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An excerpt from www.HouseOfNames.com archives copyright © 2000 - 2015
Origins Available: English, French
Where did the English Emmon family come from? What is the English Emmon family crest and coat of arms? When did the Emmon family first arrive in the United States? Where did the various branches of the family go? What is the Emmon family history?Emmon is one of the oldest family names to come from the Anglo-Saxon tribes of Britain. It is derived from the baptismal name for the son of Emma.
Only recently has spelling become standardized in the English language. As the English language evolved in the Middle Ages, the spelling of names changed also. The name Emmon has undergone many spelling variations, including Eman, Emmon, Emmond, Emmons, Emmonts, Emon, Emond, Emonds, Emonts and many more.
This web page shows only a small excerpt of our Emmon research. Another 145 words(10 lines of text) are included under the topic Early Emmon History in all our PDF Extended History products.
More information is included under the topic Early Emmon Notables in all our PDF Extended History products.
To escape the unstable social climate in England of this time, many families boarded ships for the New World with the hope of finding land, opportunity, and greater religious and political freedom. Although the voyages were expensive, crowded, and difficult, those families that arrived often found greater opportunities and freedoms than they could have experienced at home. Many of those families went on to make significant contributions to the rapidly developing colonies in which they settled. Early North American records indicate many people bearing the name Emmon were among those contributors: Sarah Eman who settled in Edgar Town Massachusetts in 1820; Anne Emonds settled in Virginia in 1638; David Emon settled in New England in 1775; William Emonts settled in Philadelphia in 1875.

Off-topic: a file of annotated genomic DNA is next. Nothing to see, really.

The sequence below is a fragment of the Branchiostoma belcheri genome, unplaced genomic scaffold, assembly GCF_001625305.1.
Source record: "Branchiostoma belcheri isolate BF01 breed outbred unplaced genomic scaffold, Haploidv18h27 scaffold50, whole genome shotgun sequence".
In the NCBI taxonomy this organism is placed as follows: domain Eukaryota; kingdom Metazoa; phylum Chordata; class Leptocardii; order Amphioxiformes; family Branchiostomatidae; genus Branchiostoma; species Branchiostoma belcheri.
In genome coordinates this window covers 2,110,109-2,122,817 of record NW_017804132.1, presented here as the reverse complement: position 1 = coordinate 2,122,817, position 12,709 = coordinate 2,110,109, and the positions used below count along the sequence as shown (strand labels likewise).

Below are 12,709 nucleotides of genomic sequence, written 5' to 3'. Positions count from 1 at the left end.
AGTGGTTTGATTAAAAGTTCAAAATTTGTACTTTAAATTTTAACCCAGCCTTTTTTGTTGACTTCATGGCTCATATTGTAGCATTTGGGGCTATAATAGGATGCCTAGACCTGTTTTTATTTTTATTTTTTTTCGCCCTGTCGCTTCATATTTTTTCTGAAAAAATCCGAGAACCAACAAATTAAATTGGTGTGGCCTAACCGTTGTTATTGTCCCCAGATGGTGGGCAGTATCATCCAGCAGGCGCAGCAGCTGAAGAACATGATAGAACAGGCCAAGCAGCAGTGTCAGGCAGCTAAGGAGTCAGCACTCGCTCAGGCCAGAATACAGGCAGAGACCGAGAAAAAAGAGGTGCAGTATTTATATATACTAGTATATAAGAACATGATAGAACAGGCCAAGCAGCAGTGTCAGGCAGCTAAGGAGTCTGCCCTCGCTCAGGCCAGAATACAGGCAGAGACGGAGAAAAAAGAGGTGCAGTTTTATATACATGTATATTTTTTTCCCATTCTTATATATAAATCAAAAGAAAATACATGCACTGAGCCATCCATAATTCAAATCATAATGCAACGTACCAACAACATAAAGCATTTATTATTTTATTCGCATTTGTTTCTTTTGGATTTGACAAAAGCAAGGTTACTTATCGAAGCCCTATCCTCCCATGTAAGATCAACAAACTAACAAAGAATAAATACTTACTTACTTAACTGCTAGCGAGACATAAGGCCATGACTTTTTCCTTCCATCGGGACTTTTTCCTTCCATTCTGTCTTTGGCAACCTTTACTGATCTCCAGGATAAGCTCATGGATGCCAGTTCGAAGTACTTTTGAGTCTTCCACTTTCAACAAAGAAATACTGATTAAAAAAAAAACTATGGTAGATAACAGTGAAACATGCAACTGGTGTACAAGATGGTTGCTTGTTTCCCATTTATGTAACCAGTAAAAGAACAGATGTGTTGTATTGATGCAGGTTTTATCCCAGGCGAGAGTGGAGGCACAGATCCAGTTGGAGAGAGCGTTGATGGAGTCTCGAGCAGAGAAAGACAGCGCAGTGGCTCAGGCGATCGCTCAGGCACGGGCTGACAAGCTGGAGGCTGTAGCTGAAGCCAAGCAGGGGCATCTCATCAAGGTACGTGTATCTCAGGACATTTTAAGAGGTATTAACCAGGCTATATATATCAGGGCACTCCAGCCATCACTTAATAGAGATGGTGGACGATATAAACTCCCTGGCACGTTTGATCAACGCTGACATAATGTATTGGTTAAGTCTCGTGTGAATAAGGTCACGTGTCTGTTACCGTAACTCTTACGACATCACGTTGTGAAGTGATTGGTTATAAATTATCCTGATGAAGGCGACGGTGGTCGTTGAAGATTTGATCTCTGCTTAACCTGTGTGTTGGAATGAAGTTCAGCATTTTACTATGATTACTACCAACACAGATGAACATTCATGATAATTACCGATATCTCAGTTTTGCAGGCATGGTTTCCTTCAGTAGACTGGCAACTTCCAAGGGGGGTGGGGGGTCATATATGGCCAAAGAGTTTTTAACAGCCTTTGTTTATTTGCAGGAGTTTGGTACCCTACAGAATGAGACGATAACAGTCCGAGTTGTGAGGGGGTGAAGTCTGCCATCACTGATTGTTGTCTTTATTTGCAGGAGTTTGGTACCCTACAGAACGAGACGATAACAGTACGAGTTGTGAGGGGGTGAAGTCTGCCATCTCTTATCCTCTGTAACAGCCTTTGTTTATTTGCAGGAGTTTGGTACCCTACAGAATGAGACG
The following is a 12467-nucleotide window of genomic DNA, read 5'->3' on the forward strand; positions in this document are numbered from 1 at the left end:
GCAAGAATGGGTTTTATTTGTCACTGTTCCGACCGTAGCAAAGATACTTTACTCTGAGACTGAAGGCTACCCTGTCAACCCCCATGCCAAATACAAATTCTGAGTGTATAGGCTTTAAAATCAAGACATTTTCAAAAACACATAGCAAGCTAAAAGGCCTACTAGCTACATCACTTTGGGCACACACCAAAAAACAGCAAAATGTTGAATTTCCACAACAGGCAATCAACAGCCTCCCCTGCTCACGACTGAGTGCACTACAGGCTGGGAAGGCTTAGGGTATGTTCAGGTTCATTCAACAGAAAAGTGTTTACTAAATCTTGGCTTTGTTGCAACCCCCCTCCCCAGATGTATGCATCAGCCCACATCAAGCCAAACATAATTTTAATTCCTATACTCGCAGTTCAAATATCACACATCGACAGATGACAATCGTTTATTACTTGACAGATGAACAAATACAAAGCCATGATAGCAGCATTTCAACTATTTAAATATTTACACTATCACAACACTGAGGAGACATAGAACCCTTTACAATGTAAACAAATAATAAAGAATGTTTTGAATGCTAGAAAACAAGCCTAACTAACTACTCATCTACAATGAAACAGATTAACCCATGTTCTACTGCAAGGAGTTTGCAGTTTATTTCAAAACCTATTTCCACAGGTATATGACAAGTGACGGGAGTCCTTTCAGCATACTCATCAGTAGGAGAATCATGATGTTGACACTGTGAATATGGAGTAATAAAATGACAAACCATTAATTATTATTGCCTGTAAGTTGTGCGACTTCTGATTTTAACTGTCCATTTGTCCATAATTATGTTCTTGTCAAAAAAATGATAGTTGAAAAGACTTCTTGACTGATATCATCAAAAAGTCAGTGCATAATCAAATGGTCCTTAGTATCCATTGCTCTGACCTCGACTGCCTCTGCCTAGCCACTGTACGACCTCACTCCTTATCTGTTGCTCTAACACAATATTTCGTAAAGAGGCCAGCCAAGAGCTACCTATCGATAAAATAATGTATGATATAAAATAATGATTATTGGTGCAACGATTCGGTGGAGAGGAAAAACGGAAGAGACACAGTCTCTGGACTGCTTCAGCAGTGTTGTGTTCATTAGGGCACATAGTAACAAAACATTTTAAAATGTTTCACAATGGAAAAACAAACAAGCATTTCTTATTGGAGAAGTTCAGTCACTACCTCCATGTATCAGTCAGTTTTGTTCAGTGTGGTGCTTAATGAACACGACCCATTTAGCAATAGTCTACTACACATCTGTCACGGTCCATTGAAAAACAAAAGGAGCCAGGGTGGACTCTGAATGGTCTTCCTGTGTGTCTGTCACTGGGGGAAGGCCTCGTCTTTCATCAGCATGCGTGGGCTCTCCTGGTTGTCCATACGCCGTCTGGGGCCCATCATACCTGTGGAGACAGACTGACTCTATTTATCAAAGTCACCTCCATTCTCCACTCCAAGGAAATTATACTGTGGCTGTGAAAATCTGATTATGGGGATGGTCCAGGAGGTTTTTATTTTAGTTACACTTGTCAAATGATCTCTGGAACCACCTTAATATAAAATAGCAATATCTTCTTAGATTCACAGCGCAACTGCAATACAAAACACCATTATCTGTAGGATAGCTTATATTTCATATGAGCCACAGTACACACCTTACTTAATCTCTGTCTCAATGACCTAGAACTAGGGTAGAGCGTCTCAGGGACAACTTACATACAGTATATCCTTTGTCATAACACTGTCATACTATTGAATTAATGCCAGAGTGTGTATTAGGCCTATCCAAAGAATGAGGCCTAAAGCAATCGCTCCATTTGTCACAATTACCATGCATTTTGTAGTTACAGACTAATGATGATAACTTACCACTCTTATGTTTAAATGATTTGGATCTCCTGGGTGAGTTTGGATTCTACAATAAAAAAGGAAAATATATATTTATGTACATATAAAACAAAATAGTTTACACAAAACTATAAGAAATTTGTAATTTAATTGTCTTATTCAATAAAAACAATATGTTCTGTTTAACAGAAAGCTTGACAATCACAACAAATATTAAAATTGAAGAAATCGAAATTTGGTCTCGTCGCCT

The Emmon Family Crest was acquired from the Houseofnames.com archives. The Emmon Family Crest was drawn according to heraldic standards based on published blazons. We generally include the oldest published family crest once associated with each surname.
This page was last modified on 25 February 2014 at 13:33.